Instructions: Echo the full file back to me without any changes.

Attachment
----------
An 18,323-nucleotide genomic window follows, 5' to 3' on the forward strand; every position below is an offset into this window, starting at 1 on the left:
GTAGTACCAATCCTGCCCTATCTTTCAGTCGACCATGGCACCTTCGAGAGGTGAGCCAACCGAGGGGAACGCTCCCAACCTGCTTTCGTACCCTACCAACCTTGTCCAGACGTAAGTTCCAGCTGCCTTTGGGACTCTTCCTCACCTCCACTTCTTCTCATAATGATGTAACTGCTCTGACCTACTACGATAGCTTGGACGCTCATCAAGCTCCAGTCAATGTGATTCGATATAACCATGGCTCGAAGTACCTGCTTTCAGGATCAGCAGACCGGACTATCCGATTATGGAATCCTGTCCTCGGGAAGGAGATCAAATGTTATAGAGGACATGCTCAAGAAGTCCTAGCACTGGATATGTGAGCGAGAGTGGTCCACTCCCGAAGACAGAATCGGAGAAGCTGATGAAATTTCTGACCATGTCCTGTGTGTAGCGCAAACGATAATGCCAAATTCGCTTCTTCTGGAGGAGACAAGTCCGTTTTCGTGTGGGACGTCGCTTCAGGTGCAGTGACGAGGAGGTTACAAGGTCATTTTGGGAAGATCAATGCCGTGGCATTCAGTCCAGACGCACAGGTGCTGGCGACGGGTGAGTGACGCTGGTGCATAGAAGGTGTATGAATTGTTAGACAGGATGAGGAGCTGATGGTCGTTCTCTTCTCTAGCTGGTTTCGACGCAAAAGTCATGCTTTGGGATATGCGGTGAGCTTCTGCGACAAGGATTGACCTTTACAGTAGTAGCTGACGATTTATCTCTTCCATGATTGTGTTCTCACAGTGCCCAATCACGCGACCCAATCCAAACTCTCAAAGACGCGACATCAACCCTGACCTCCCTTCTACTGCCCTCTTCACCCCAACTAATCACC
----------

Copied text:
An 18,323-nucleotide genomic window follows, 5' to 3' on the forward strand; every position below is an offset into this window, starting at 1 on the left:
GTAGTACCAATCCTGCCCTATCTTTCAGTCGACCATGGCACCTTCGAGAGGTGAGCCAACCGAGGGGAACGCTCCCAACCTGCTTTCGTACCCTACCAACCTTGTCCAGACGTAAGTTCCAGCTGCCTTTGGGACTCTTCCTCACCTCCACTTCTTCTCATAATGATGTAACTGCTCTGACCTACTACGATAGCTTGGACGCTCATCAAGCTCCAGTCAATGTGATTCGATATAACCATGGCTCGAAGTACCTGCTTTCAGGATCAGCAGACCGGACTATCCGATTATGGAATCCTGTCCTCGGGAAGGAGATCAAATGTTATAGAGGACATGCTCAAGAAGTCCTAGCACTGGATATGTGAGCGAGAGTGGTCCACTCCCGAAGACAGAATCGGAGAAGCTGATGAAATTTCTGACCATGTCCTGTGTGTAGCGCAAACGATAATGCCAAATTCGCTTCTTCTGGAGGAGACAAGTCCGTTTTCGTGTGGGACGTCGCTTCAGGTGCAGTGACGAGGAGGTTACAAGGTCATTTTGGGAAGATCAATGCCGTGGCATTCAGTCCAGACGCACAGGTGCTGGCGACGGGTGAGTGACGCTGGTGCATAGAAGGTGTATGAATTGTTAGACAGGATGAGGAGCTGATGGTCGTTCTCTTCTCTAGCTGGTTTCGACGCAAAAGTCATGCTTTGGGATATGCGGTGAGCTTCTGCGACAAGGATTGACCTTTACAGTAGTAGCTGACGATTTATCTCTTCCATGATTGTGTTCTCACAGTGCCCAATCACGCGACCCAATCCAAACTCTCAAAGACGCGACATCAACCCTGACCTCCCTTCTACTGCCCTCTTCACCCCAACTAATCACC